In which Bronagh sees some fires and a man bleeds on some roses.
On some kind of official level, I may be classified as a “Child of the Troubles”. “The Troubles” of course, being that sweet, sorry-to-bother-you-with-this, term for what would – in other places – be a civil war. That is, the period from about 1965 to 1995/2006 (whatever your allegiance lets you believe), when Northern Ireland was defined by running battles between all kinds of paramilitaries vs., the British Army or other paramilitaries.
I’m not here to tell anyone what The Troubles were about, who was right and who was wrong. I can certainly point you in the direction of some people with very strong opinions on this matter but I am a Politics graduate and therefore fall into the category of “the more you know, the less you understand”. If you want to know all about it, ask a Belfast taxi driver.
This is more a view into a corner of life in Northern Ireland at this time – my life (well, it is my blog). Born in 1967, my life has been fairly defined by what went out during this period. Before I delve into it anymore, I have to say that my family and I have been relatively unscathed by what went on. Many, many others were nowhere near as lucky. I’m not going to claim post-traumatic stress or anything like it. It was my life at the time and I didn’t know any different. With hindsight, it wasn’t normal or anything but, well, normal – very over-rated as a state, isn’t it?
Part one, then…
From 1969 to 1978, I grew up in Holywood, about six miles outside Belfast. On Belfast Lough, very pretty and a nice place. We walked to school, cycled our bikes, lost dogs and generally did what children do. My father was – and still is – a weaver at the Folk Museum. My mother was at that time, a nurse. We saw little or nothing of the violence sweeping Northern Ireland at that time although I remember seeing fires across the water on the north side of Belfast – these were the houses on fire in Bombay Street as entire streets underwent ethnic cleansing (of course it wasn’t called that then – but it’s a lovely, cathartic phrase, don’t you think?).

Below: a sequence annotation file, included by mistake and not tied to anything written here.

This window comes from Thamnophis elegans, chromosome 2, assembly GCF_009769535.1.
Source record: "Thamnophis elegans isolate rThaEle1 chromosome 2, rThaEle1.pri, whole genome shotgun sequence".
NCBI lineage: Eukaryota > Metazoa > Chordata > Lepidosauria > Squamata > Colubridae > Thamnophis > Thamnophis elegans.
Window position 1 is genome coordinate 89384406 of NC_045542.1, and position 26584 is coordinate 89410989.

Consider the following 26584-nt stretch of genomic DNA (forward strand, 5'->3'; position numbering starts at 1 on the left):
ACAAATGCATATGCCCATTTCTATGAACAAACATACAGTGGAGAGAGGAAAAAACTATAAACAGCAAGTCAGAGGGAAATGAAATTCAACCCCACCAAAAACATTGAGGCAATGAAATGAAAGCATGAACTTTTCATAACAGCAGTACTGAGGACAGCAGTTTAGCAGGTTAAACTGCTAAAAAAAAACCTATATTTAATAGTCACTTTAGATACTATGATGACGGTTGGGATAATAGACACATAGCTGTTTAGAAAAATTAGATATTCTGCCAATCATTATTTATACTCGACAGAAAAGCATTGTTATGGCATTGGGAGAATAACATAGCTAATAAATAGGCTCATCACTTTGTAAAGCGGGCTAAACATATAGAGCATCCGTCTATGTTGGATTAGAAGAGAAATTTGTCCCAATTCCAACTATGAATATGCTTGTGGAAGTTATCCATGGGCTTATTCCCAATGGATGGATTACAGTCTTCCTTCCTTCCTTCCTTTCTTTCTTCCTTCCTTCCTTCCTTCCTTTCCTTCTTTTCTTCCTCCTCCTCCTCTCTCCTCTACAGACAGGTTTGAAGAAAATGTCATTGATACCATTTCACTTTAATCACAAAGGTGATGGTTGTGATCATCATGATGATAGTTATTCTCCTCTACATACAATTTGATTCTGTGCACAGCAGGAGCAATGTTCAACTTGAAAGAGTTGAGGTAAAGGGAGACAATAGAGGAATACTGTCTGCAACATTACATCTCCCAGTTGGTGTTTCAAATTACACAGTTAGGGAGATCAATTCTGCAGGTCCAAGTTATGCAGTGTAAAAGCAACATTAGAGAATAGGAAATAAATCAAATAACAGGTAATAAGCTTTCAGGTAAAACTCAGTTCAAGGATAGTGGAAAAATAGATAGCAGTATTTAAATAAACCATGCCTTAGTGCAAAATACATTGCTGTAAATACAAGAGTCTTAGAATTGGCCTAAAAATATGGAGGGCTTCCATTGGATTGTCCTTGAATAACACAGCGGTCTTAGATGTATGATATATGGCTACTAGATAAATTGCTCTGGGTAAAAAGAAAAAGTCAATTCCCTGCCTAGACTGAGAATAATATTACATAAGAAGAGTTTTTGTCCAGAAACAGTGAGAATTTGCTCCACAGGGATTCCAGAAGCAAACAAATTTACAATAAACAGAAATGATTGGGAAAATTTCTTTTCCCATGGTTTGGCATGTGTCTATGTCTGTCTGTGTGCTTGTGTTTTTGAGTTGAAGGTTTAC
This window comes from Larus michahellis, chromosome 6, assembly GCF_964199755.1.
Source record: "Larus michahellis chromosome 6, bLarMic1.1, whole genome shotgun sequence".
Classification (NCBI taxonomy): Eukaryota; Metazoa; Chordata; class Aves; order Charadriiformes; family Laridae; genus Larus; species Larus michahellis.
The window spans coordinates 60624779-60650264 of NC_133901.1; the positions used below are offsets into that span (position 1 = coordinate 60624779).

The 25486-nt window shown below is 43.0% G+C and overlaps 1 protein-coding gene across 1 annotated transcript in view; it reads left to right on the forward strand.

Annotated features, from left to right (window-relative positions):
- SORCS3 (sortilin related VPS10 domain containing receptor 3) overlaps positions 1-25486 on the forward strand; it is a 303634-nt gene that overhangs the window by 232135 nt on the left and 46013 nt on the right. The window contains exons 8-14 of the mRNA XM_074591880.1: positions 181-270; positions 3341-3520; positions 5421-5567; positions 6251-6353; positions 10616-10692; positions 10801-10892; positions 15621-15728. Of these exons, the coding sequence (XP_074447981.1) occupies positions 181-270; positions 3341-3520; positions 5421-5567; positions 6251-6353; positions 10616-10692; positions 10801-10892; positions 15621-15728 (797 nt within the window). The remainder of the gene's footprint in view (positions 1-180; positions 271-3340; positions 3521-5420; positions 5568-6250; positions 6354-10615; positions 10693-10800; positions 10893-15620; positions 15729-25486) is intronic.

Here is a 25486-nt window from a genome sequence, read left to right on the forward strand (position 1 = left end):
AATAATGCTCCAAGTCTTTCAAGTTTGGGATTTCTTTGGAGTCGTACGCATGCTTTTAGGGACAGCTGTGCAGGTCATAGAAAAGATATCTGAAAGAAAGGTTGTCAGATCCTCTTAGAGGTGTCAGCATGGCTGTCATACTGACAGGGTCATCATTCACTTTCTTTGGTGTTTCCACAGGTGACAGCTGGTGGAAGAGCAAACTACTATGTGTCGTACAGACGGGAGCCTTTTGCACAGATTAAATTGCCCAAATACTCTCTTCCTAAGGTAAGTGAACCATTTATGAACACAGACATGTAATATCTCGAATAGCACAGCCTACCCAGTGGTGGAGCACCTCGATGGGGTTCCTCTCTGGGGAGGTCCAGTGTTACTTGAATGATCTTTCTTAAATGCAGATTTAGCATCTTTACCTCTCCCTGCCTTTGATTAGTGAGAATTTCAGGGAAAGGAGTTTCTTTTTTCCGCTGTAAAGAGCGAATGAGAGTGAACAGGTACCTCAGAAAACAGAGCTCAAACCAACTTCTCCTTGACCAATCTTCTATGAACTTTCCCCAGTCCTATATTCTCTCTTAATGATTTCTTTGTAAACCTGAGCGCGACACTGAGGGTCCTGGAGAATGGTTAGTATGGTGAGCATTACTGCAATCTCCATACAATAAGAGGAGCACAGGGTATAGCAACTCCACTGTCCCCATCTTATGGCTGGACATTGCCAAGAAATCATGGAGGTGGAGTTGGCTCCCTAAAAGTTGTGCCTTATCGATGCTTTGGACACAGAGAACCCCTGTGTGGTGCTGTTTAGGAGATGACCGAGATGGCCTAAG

This was the peak of the most randomly-violent times of The Troubles but we saw little or none. We went into Belfast to buy my brother a Bionic Man for his birthday once. I remember walking through the plastic tunnels that surrounded the city centre, being searched before being allowed in. We had to come home early because my brother needed to pee and there were no public toilets in town. Public toilets were too easy a place to leave an explosive device and shops and restaurants wouldn’t let you use theirs in case you did just that.
The Troubles then – to this time – had done nothing more than add some inconvenience to our lives.
We lived in a little mixed area. That is, Catholics and Protestants lived together. It’s a tiny fact that wouldn’t even cause me to comment if I lived in Southampton or Iowa. Two of our neighbours were policemen although it became obvious to even kids that we weren’t supposed to know that or tell anyone. Policemen were “legitimate targets”, who pretended to be civil servants and whose wives had to dry their distinctive work shirts indoors in case the wrong person saw them.
So slowly, insidously, what went on outside our street began to creep in.
A bomb scare on a train stopped opposite our house and we all had to leave. All except my Dad who refused to go in case anyone (he meant the army but didn’t say so) stole anything from the house.
My mother visited prisoners in Long Kesh and some of our ornaments were things like Celtic crosses carved from turf.
A man was shot in the knees in a tunnel under the railtracks and crawled into the garden of a house at the end of our street. The lady had to wash his blood off her roses the next day.
My mum cleaned her ornaments on a newspaper that had a picture of two girls tied to a lamp-post, tarred and feathered. They had dated soldiers, which I learnt was a bad thing.
We travelled to Dublin to see our relatives on the day of a ferocious bombing in the city centre. As the train pulled into Connolly Street station, spirals of smoke rose up from the middle of town. Dozens died. We had to get a bus the rest of the way to my Granny’s house.
Most of the time, we just played Charlie’s Angels, Letters in Your Name and 1-2-3 Red Lights. Once in a while, we ran up the hill to watch convoys of army tear down the motorway. My first football team were Sunderland because they won the FA Cup and there was a free picture of them in the Sunday paper. My mother wasn’t allowed to vote as she was born in the Republic of Ireland.
In 1978, we moved to Newry.